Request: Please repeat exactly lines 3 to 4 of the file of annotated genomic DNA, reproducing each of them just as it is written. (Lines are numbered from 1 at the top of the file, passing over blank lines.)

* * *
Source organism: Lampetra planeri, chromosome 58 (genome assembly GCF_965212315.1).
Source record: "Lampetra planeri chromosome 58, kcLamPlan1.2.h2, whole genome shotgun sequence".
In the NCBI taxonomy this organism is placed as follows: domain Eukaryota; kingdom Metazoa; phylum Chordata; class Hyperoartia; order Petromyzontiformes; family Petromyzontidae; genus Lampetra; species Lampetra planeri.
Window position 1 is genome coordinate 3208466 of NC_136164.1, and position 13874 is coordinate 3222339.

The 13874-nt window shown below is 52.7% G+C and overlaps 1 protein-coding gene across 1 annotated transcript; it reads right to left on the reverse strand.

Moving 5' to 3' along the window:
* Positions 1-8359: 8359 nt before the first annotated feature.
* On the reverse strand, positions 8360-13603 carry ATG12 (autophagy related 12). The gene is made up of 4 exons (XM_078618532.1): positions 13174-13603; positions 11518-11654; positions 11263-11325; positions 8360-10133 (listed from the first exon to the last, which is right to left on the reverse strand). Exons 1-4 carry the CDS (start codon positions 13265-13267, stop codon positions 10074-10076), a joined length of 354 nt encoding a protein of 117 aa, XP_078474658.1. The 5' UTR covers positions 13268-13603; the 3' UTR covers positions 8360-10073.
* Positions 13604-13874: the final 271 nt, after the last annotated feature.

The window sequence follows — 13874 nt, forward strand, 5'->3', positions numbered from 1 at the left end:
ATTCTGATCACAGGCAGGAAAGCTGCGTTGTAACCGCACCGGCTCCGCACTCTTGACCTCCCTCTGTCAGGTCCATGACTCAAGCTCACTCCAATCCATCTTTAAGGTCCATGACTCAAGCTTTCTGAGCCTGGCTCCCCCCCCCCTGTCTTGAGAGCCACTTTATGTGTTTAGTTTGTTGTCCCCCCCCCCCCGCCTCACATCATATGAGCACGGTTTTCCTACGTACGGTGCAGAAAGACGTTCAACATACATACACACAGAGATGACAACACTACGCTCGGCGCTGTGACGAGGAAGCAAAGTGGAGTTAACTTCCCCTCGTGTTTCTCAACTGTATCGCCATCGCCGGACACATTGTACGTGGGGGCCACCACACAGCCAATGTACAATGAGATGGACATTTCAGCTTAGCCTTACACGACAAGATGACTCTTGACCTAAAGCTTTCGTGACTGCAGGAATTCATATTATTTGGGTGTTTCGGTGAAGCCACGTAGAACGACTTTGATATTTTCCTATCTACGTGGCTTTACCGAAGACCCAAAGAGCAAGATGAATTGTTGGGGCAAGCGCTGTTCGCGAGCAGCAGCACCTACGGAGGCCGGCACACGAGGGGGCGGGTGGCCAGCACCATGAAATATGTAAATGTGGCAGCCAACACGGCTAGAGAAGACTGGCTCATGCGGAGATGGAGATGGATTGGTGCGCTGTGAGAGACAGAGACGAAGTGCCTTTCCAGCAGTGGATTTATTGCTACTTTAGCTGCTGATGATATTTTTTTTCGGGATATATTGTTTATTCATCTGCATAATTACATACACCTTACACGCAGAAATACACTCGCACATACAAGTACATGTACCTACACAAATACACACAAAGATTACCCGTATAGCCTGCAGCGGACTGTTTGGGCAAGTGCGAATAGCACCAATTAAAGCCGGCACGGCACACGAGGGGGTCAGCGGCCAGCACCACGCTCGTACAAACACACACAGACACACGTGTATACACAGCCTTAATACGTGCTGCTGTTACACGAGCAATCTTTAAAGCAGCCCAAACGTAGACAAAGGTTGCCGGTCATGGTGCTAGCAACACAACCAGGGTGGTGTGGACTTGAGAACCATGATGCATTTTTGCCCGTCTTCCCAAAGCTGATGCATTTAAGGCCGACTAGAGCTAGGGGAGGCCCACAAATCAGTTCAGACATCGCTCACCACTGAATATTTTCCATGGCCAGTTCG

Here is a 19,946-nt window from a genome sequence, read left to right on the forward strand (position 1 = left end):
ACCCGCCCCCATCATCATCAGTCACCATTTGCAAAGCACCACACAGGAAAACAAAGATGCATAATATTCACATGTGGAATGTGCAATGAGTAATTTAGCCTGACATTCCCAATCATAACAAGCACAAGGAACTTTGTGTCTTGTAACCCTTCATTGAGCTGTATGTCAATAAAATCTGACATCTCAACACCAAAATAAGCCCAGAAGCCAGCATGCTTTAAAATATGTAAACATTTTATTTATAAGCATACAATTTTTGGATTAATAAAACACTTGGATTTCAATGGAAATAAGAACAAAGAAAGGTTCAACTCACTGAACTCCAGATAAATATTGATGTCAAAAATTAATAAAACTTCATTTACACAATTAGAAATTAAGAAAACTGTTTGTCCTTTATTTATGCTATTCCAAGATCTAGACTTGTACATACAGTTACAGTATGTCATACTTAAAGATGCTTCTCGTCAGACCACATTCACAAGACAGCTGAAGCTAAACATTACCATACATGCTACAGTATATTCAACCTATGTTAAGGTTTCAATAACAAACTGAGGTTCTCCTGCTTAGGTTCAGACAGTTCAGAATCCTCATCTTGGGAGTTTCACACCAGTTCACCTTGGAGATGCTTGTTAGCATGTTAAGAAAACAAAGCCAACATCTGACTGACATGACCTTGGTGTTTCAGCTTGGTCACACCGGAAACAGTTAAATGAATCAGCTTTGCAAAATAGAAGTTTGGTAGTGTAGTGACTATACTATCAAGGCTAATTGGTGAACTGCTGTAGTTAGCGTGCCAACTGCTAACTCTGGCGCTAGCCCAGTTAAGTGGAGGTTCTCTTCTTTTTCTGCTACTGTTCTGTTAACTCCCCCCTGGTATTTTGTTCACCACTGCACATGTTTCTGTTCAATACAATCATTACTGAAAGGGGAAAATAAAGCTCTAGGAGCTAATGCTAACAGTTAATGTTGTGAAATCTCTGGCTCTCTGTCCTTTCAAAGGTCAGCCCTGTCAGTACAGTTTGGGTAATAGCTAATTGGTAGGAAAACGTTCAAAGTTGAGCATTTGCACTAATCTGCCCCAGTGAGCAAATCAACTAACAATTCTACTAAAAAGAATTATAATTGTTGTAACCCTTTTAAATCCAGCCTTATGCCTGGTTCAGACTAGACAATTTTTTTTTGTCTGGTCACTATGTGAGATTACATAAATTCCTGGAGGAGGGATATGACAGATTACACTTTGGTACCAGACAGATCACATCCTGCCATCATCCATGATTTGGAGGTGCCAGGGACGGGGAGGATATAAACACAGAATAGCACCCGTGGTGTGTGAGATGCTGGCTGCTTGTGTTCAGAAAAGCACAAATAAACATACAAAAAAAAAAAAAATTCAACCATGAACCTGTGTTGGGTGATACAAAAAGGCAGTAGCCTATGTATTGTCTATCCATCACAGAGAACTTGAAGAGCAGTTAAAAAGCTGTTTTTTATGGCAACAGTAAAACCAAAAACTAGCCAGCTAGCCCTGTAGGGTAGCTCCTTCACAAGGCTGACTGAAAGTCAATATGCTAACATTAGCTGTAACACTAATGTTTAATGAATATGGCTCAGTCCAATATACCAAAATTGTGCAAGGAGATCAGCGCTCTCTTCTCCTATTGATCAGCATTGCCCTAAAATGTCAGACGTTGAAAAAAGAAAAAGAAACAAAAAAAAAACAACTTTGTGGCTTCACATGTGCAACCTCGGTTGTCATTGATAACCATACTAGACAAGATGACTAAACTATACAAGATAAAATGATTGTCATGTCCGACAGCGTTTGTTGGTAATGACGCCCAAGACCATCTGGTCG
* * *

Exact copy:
In the NCBI taxonomy this organism is placed as follows: domain Eukaryota; kingdom Metazoa; phylum Chordata; class Hyperoartia; order Petromyzontiformes; family Petromyzontidae; genus Lampetra; species Lampetra planeri.
Window position 1 is genome coordinate 3208466 of NC_136164.1, and position 13874 is coordinate 3222339.